screen has 2 jobs:
- running processes, even when you're logged out
- TTY Multiplexer, also spawn several virtual terminals at a logic terminal.
With it you can easily run several programs in a logical terminal, regardless whether you are logged or not. In addition, you can remotely use screen from many computers attaching/detaching at will.
user@host:~ $ screen
Creating new virtual terminals:
^a^c (ctrl-a ctrl-c)
View available windows/terminals:
^a^w (ctrl-a ctrl-w)
Switch among virtual terminals:
^a^n, ^a^p, ^a^<number>
Detaching screen (screen keeps running in the background):
Re-attaching screen: (reattach the screen you just detached):
user@host:~ $ screen -r
Detach an elsewhere running screen session and reattach to it in the current terminal:
user@host:~ $ screen -rd
screen end whenever all processes running in screen end and you eventually log out the shell. It'll display: screen is terminating
If a process hangs within screen or screen itself hags you should try ctrl-q and ctrl-a ctrl-q. If it doen't help, processes in screen can be killed with ak.
Screen can also distinguish visual bell vs audio bell. Whenever a process sends G (BEL) ''Screen'' either forwards it (audio bell) or signals the BEL with a short screen invertion. With a^g you can switch both methods.
Shell Titles, Margins, and Prompts
When using GNU Screen, the characters sent using the "Escape-k" shell-name-change sequence are included in the line count, which affects the "margin" count and "wrap" functionality of the current shell-input line.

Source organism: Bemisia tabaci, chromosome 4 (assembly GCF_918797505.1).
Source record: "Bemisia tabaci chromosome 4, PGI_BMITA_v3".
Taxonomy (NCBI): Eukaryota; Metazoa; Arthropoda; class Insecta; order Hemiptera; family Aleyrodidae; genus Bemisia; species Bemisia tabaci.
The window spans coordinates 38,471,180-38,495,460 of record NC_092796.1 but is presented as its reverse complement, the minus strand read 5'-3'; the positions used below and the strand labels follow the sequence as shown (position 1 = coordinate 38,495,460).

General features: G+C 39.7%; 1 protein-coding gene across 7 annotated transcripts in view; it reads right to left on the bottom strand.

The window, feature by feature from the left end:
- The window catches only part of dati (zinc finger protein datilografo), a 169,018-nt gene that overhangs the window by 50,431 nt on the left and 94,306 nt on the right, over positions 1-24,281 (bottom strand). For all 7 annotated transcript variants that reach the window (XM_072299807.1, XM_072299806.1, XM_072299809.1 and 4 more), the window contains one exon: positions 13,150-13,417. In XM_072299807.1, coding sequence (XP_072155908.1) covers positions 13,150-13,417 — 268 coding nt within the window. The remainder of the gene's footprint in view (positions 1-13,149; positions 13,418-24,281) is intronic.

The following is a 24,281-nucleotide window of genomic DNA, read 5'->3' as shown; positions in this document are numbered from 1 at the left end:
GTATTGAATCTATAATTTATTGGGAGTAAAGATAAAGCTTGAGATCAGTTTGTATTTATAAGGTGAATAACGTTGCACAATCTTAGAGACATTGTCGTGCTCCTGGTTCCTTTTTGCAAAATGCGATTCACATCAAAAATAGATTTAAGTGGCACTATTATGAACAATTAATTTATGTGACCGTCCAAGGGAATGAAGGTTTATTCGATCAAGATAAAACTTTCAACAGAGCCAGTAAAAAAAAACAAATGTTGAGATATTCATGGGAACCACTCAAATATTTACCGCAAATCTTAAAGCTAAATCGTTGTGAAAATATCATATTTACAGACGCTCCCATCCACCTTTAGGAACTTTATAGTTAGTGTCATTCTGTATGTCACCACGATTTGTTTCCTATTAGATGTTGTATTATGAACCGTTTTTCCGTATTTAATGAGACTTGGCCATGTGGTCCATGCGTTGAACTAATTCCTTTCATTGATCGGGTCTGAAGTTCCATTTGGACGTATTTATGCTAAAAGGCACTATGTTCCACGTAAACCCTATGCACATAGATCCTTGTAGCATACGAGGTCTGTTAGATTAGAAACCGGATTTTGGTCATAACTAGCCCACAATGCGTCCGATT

To dynamically change the "shell title" of a GNU Screen shell while also dynamically changing the shell prompt, without affecting the "wrap" count, a "newline" must be sent between sending the shell title and the shell prompt; doing so resets the "wrap" count. Then, to minimize wasted vertical space on the console, one "cursor up" command is sent after the title-change command.
For example, in "bash":
if [[ "$TERM" =~ "screen" ]]; then # "GNU Screen" title-change command. echo -en "\ek$shellTitle\e\\" else # Generic terminal title-change command, echo -en "\e]2;$shellTitle\a" fi # Send one "cursor-up" command after the title-change command. echo -e "\e[1A"
The above may seem like a "hack" solution, but, for now, it works. Please amend this Wiki page if/when a better solution is/becomes available.